http://www.arduino.cc/en/Tutorial/ShiftOut

@ Osgeld: sounds interesting, can you tell me more on howto work with shift registers? Is it possible to control 17 shift registers from 1 arduino (found this tutorial for shift registers) how do I control more than 2, and is it possible this way to control specific LEDs (like nr 43: on, nr 89: on, nr 12: on, and the rest off)

the shift registers you would be dealing with would be serial in / parallel out, for one you set a bit high or low and toggle the clock (i say toggle cause you could litterly control this with 2 toggle switches) that bit shows up on output 8, when you send a second bit down the line the 2nd bit shows up on 8 and bit one moves to output 7 ect

when you chain them together they just keep shifting down the line, so if you have 2 8 bit registers, you set and toggle 16 times and so on

using different bit patterns you can control the state of every output pin in the chain, without increasing arduino pins

You can also look to the M5451 Chip.

Drives 35 LEDs with one resistor in constant current mode.

You can use 1 pin for a clock on all of them, and the remainder of pins as data. That means using the 6 analog and 12 digital IOs (Leaving Serial IO alone) you could have 17 of these Chips from one Arduino.

That'd give you 595 individually addressable channels. No POV tricks either. Internally these chips have a shift reg and and a constant current limiter.

Just remember to work out your power supply properly. 595 LEDs for ex at 15ma = 8.9A

Since these are Christmas tree lights, you need to design them to deal with the usual Christmas tree light hazards. Like the dog or ca munching on them, or somebody stepping on the string or rolling a chair over it while you're decorating the tree.

That's part of the reason I'm suggesting you break them into modules, like existing light strings are.

First, pick your shift register. Make sure that it's one that has a serial output from the high bit so you can "daisy chain" them together. While it's tempting to go with one that has lots of LED outputs, remember that you have to run separate wires from the chip to each LED in the string, so you probably want to trade off making more strings to reduce the number of wires and keep the bulk down.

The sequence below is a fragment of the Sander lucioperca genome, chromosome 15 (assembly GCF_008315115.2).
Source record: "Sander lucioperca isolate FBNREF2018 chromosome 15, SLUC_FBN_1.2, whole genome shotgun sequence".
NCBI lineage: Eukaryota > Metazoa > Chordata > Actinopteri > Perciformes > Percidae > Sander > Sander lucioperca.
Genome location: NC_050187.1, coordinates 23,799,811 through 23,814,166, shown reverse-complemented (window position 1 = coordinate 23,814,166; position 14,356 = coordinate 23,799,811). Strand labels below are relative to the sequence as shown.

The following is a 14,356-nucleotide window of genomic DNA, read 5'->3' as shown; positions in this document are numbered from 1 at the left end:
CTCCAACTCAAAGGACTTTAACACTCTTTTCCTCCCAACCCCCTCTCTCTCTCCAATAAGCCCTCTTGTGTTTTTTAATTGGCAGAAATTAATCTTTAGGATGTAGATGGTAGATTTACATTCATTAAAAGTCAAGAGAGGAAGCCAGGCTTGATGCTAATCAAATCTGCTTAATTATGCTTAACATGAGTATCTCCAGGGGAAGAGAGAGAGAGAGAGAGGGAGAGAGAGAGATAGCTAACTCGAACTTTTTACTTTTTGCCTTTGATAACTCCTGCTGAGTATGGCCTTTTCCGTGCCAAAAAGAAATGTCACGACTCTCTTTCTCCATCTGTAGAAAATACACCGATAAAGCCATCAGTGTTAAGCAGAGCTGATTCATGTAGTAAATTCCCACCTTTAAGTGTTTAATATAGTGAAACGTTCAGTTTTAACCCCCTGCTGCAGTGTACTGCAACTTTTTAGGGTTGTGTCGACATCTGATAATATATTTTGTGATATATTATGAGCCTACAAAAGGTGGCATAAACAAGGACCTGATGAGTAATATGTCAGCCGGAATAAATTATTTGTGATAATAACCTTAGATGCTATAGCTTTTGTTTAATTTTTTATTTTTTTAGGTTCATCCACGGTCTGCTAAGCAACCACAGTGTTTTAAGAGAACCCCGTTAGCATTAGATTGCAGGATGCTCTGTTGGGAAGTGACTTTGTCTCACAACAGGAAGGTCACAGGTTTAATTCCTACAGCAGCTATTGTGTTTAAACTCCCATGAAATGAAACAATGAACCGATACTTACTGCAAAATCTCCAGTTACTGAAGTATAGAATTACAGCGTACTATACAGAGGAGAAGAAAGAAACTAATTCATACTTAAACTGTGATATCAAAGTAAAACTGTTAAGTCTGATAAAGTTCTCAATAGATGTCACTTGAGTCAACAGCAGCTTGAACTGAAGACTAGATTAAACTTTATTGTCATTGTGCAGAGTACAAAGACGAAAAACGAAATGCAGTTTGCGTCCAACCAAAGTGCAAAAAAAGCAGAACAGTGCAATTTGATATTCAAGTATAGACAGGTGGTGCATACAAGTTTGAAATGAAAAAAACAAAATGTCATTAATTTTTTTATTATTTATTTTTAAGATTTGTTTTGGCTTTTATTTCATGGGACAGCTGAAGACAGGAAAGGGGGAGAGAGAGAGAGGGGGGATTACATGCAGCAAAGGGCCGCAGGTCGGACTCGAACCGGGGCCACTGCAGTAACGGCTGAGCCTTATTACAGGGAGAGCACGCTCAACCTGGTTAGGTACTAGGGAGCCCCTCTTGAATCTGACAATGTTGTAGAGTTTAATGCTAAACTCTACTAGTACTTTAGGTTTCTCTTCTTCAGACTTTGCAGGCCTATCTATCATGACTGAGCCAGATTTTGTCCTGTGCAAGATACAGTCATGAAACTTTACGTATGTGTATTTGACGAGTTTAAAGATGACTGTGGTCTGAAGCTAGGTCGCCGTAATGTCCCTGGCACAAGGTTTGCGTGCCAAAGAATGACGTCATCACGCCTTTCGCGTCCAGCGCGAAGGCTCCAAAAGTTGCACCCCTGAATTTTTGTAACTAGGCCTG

Next, pick a connector for chaining the strings together. You need to have 5 connections: power, ground, serial data, clock, and load. Keep in mind that 250 LEDs means that you'll have as much as 5 Amps flowing through the power and ground wires, so don't use a connector that can't handle a pretty fat wire. I'm thinking maybe 5-pin DIN connectors, because you can get them in an unobtrusive black, but make sure their contacts are rated for 5A. You might also look into using nylon Molex style: not as pretty, but cheap, reliable, and readily available.

The total length of the string will probably exceed 20 feet, which is a long way to go with a standard TTL signal. You may need to insert one or two "repeater" modules (with a simple digital buffer chip) in the string to make sure you get a clean signal all the way to the end (another reason for "going modular": it's easy to make a module with the same connectors that can be inserted wherever needed).

A couple of people have already mentioned shift registers specifically designed to drive LEDs. They cost more, but remember that they save you from needing to include current-limiting resistors. That's a big plus when you're wiring hundreds of LEDs into dozens of modules.

Ran